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Past Shows

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Raven's Love Song

Ravens are seen as tricksters in many traditions. But Common Ravens have a softer side. During courtship, a pair will often sit side by side, sometimes preening each other's feathers. And during that ritual, one or both may make soft warbling sounds. Raven nestlings sometimes make this same sound... read more »

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Topics & Themes:  breeding display, vocalization

Crowned-Pigeons: Big, Beautiful, Threatened

Imagine a pigeon the size of a Turkey Vulture or a Canada Goose! Meet the crowned-pigeon. Four species inhabit the large, equatorial island of New Guinea and a few smaller islands. Crowned-pigeons are forest birds and fruit-eaters, with iridescent purple chests and spectacular, tall, lacy crests... read more »

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Topics & Themes:  evolution

Examining Owl Pellets

A roosting owl often leaves visual clues to its whereabouts — a scattering of furry, oval objects below its perch — in the form of pellets. Because owls such as this Great Horned Owl often swallow their prey whole, their digestive system has to deal with bones, fur, and feathers. The owl’s... read more »

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Topics & Themes:  ecology

Cranes' Voices Across the Globe

There are fifteen species of cranes across the globe, found everywhere but Antarctica and South America. During the winter, cranes forage and rest together by the thousands. Listen in to the voices of cranes from all over the world. Nothing evokes the spirit of the wild like the voices of these... read more »

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Topics & Themes:  vocalization

February Summer in Argentina

In February, winter still holds sway over much of North America. But in Argentina, it’s summer, and birds are in full voice. Argentina’s national bird, the Rufous Hornero, belts out a rapid trill while the Rufous-bellied Thrush sings its lovely song. In the tropical forests of northeastern... read more »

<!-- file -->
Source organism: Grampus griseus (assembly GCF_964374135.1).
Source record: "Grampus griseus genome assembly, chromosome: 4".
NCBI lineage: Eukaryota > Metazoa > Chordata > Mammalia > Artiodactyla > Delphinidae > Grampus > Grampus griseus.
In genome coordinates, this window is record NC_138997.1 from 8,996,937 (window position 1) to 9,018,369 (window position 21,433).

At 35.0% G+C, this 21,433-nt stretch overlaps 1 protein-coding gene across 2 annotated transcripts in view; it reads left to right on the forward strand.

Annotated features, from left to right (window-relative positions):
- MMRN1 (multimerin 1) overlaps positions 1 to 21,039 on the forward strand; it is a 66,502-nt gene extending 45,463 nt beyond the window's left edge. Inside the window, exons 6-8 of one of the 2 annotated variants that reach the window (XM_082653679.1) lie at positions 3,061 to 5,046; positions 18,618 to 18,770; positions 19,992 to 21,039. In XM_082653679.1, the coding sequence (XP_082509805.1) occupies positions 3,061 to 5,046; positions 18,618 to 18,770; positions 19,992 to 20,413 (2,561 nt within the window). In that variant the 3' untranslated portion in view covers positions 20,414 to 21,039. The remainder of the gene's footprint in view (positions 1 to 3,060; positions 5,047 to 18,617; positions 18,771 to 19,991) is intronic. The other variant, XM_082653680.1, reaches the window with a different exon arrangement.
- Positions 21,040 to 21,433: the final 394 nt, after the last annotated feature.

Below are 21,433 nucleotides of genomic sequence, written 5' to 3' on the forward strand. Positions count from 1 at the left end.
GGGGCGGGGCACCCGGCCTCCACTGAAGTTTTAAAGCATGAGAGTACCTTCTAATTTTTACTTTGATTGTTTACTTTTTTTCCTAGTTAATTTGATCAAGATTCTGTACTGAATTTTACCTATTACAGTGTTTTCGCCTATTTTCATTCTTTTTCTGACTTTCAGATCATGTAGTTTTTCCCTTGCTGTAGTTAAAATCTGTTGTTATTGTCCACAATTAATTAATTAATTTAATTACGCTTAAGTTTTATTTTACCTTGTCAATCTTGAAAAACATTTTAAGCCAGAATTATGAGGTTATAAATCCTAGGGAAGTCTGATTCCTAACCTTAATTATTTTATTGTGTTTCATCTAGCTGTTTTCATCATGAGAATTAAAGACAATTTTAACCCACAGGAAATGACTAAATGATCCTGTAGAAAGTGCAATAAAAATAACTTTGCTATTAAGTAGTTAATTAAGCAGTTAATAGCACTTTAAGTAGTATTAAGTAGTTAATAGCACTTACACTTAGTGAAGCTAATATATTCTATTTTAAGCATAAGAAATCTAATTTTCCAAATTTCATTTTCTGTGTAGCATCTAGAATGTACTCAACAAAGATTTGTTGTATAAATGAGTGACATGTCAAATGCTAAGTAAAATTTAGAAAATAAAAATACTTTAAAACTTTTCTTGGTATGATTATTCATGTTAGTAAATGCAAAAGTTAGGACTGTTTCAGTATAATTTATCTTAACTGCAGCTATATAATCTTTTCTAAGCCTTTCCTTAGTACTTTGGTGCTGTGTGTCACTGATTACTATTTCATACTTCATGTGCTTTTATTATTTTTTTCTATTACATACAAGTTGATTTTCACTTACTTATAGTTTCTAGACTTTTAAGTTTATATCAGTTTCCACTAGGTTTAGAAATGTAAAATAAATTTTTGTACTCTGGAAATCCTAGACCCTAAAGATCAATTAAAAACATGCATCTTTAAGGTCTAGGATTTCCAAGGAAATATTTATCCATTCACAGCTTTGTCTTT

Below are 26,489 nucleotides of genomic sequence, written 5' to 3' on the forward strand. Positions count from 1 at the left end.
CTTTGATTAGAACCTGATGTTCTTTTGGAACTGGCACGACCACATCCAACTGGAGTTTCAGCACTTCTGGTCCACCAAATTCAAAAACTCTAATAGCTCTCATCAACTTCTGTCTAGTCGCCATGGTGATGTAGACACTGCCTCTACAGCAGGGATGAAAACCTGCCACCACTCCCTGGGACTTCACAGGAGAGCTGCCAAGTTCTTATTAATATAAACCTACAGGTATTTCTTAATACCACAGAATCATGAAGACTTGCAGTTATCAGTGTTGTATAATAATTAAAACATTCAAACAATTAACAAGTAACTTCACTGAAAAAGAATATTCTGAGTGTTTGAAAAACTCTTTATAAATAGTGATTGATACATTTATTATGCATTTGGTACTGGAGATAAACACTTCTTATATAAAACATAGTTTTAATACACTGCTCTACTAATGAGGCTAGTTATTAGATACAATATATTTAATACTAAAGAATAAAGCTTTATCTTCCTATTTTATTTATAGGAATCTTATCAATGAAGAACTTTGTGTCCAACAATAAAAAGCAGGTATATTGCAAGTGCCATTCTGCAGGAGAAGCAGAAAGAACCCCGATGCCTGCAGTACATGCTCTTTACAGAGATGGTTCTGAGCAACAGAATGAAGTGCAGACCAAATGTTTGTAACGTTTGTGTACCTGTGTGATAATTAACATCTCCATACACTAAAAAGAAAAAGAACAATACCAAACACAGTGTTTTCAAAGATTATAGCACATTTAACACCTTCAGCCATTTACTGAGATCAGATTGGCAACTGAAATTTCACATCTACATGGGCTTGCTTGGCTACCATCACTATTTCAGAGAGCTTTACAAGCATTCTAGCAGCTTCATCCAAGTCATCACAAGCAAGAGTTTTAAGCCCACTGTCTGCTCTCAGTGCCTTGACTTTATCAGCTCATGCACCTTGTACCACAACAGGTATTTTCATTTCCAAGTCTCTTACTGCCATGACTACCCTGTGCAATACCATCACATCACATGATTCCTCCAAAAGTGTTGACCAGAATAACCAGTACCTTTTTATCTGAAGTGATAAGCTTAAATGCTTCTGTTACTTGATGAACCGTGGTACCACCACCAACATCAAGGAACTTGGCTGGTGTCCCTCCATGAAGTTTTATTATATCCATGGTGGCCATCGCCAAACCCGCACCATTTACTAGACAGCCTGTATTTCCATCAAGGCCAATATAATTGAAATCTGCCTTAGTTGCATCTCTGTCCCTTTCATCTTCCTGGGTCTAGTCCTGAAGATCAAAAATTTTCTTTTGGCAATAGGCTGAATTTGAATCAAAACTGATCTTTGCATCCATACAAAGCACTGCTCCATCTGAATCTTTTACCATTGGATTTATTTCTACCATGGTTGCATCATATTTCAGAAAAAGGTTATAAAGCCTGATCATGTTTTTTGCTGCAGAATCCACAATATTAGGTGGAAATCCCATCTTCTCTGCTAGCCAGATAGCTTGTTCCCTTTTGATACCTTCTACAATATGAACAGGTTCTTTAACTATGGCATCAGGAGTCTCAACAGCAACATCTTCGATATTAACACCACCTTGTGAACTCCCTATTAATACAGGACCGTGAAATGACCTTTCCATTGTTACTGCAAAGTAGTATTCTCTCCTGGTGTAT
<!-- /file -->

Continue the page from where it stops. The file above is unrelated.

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Robin Orange-breast

Look closely and you’ll see: the European Robin’s breast isn’t red. It’s actually a distinctly orange color. So why “Redbreast” and not, you know, “Orange-breast”? It may be because the word “orange” just wasn’t an option when the bird was named. Oranges — the fruit — first arrived in England in... read more »

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Topics & Themes:  history

Golden Eagle - The Other Eagle

The Bald Eagle stands proud as our national bird, spreads its wings on our national emblem, and serves as mascot of countless sports teams. So prominent is this iconic bird in our culture that we sometimes overlook a second, equally majestic eagle: the Golden Eagle. While Bald Eagles are confined... read more »

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Topics & Themes:  ecology, myth

Beak Meets Seed

Birds like finches, chickadees and this Northern Cardinal love sunflower seeds, but each species uses a different strategy to extract the meat. When a finch plucks a sunflower seed from the feeder, it uses its tongue to maneuver the seed lengthwise into a groove on its beak. As it closes its beak... read more »

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Topics & Themes:  birdfeeding, citizen science, science

Anna's Hummingbirds Winter in the North

Most hummingbirds retreat south in autumn, but Anna's Hummingbirds are found in northern latitudes throughout the year. Since 1960, they've moved their year-round limit north from California to British Columbia. They're taking advantage of flowering plants and shrubs, as well as hummingbird... read more »

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Palm Cockatoo Gets the Girl

The male Palm Cockatoo uses his enormous beak to break off a stick or seedpod from a tree. The bird then fashions it into a sort of drumstick. Clutching the stick in his left foot, he beats on a hollow tree or dead branch. Most animals that use tools do so to get food. But these cockatoos seem to... read more »

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